FIFA World Cup 2018: Late goals, VAR and set-pieces dominate group stage
Cristiano Ronaldo, Harry Kane and Lionel Messi are among those to take some of the group-stage record 24 penalties awarded at the FIFA World Cup 2018. Aside from set pieces, VAR and late goals have been the major talking points of the tournament thus far.Updated: Jun 29, 2018 15:35 IST
After two weeks of non-stop action, the FIFA World Cup 2018 group stages have come to a close, with half the teams packing their bags for home and the other 16 readying themselves for the knockout phase. (FULL FIFA WORLD CUP 2018 COVERAGE)
The initial round of 48 matches has seen no shortage of goals, drama and talking points, with the VAR system contributing in its own way to all three of those.
While the biggest story was undoubtedly defending champions Germany’s humiliating exit, finishing bottom of Group F behind Sweden, Mexico and South Korea, FIFA’sintroduction of technology to aid referees has taken up more column inches than anything else over the past fortnight.
Here is an analysis of the data going back52years, to England’s triumph on home soil, to see how the numbers compare.
A VAR GREATER NUMBER OF PENALTIES
The combination of over-zealous defending (we’re looking at you, Panama) and the implementation of the VAR system means the group stages saw a record 24 spot-kicks awarded.
That tally is higher thanany other tournament in its entirety, and more than the previous two World Cupgroup phases combined(20).
And the use of the technology has had other significant consequences; on average, there have been more than seven minutes of injury timein each game, over 90 seconds more than the previous record.
That, in turn, has led to a rapid increase in late goals. In all, 20 were scored after the 90th minute – twice as many as the previous benchmark set at France 98.
Those 24 spot-kicks have contributed to an unusually high proportion of set-piece goals - 43 per cent of those scored at the tournament so far have come from dead-ball situations.
That figure rises above the previous high of 38 per cent from the finals in France 20 years ago, while the average number for the modern game is one in three.
Gareth Southgate’s England side are a testament to the importance of set-pieces – of their eight goals in Group G, only two came from open play, with the remainder coming off the back of corners, penalties and free-kicks.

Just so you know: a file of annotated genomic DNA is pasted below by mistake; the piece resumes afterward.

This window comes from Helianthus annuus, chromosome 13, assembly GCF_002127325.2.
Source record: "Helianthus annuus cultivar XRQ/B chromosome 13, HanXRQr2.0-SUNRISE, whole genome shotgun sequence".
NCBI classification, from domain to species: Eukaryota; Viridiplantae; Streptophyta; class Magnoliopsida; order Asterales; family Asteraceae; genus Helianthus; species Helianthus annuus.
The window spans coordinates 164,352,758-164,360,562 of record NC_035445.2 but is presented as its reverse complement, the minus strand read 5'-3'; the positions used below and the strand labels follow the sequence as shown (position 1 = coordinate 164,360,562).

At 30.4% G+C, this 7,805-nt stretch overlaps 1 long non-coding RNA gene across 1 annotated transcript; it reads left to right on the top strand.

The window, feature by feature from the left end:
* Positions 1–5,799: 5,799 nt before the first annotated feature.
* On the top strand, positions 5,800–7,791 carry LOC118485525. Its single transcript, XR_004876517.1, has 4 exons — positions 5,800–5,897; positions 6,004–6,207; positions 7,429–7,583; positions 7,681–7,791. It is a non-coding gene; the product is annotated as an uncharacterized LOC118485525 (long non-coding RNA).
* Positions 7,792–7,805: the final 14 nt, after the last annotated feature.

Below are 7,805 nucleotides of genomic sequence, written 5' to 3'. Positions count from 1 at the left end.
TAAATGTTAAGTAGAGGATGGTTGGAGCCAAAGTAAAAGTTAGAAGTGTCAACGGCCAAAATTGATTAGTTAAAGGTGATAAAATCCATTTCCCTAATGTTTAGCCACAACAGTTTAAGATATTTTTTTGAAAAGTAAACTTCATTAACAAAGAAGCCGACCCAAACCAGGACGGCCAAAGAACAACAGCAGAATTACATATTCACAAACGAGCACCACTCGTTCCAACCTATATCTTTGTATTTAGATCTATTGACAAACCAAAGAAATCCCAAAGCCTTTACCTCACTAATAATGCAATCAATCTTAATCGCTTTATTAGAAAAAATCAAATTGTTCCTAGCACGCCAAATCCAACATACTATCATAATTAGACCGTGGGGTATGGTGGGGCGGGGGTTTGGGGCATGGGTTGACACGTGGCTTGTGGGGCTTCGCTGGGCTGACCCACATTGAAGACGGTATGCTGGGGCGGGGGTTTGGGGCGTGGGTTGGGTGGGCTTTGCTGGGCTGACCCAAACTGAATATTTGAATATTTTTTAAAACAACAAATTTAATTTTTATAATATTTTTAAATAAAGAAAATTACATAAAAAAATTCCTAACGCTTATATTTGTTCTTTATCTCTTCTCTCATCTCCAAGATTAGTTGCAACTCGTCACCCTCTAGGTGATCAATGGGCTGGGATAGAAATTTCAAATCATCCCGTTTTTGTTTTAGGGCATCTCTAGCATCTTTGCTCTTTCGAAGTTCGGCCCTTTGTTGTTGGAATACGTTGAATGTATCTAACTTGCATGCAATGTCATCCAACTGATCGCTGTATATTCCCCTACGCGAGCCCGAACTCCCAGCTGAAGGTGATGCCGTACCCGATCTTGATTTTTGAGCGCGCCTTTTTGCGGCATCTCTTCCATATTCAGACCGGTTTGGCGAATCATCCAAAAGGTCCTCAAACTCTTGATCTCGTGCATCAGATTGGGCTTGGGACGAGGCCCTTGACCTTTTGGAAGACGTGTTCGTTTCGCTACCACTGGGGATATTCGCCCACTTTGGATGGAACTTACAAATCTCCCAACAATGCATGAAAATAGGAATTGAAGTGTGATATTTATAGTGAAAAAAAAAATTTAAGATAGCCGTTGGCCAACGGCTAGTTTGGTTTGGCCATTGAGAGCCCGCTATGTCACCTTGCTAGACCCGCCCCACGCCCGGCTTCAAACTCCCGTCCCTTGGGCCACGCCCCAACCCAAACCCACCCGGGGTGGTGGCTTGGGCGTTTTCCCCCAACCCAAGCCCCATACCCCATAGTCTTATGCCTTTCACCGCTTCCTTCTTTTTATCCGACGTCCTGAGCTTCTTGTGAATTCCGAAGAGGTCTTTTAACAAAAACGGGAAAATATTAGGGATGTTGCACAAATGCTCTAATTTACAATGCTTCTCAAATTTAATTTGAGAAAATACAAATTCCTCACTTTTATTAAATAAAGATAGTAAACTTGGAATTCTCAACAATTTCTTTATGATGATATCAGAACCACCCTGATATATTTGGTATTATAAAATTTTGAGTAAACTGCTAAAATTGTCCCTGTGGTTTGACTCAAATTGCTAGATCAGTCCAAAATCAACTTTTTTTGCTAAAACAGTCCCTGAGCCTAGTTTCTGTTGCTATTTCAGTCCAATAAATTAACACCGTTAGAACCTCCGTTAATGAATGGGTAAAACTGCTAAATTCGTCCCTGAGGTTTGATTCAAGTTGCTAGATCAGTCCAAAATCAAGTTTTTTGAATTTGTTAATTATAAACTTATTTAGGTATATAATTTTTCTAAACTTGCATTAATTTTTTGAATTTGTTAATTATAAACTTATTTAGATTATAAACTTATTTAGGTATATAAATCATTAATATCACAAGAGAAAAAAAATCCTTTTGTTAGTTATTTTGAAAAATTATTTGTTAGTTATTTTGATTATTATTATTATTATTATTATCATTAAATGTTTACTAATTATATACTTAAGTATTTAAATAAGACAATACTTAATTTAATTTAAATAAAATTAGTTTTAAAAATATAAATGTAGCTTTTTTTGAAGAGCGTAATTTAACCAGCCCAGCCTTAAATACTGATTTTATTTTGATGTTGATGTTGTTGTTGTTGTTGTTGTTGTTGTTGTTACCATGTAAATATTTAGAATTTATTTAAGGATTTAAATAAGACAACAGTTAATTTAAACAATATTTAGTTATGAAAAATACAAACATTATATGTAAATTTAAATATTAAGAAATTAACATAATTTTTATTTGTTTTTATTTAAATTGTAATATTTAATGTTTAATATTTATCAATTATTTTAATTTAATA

GOALS, GOALS, GOALS
Out of the 48 group matches, only one finished goalless – France’s dour draw with Denmark that helped see both sides safely through from Group C.
That figure is a first-round record, despite the fact there was an all-time low in terms of shots per game at 24.4. It seems sides are becoming increasingly proficient at getting in behind opposition defences, however, as a record 58 per cent of those efforts came from inside the box, a significant rise on the previous best set four years ago, which stood at 52 per cent.
Some calamitous defending has contributed to the number of penalties awarded, but it has also seen a glut of own goals; the nine at these finals are as many as the past three editions combined.
KEEP IT CLEAN, BOYS
Although punishing many a physical defender in the penalty area, the VAR system has not prompted an upturn in the trend of red cards.
Cristiano Ronaldo was perhaps fortunate to only see yellow for an off-the-ball incident against Iran, but in the 48 group matches there have only been three red cards awarded, comparing favourably to the nine at Brazil 2014 and, since the format was expanded to include 32 teams, a high of 18 in 2006.
As well as their cards, referees have been happy to keep their whistles in their pockets, with only 27 fouls a game – a record low.
Try telling that, though, to Senegal, who were eliminated from the competition due to their inferior disciplinary record as Japan squeezed through from Group H.
First Published: Jun 29, 2018 13:55 IST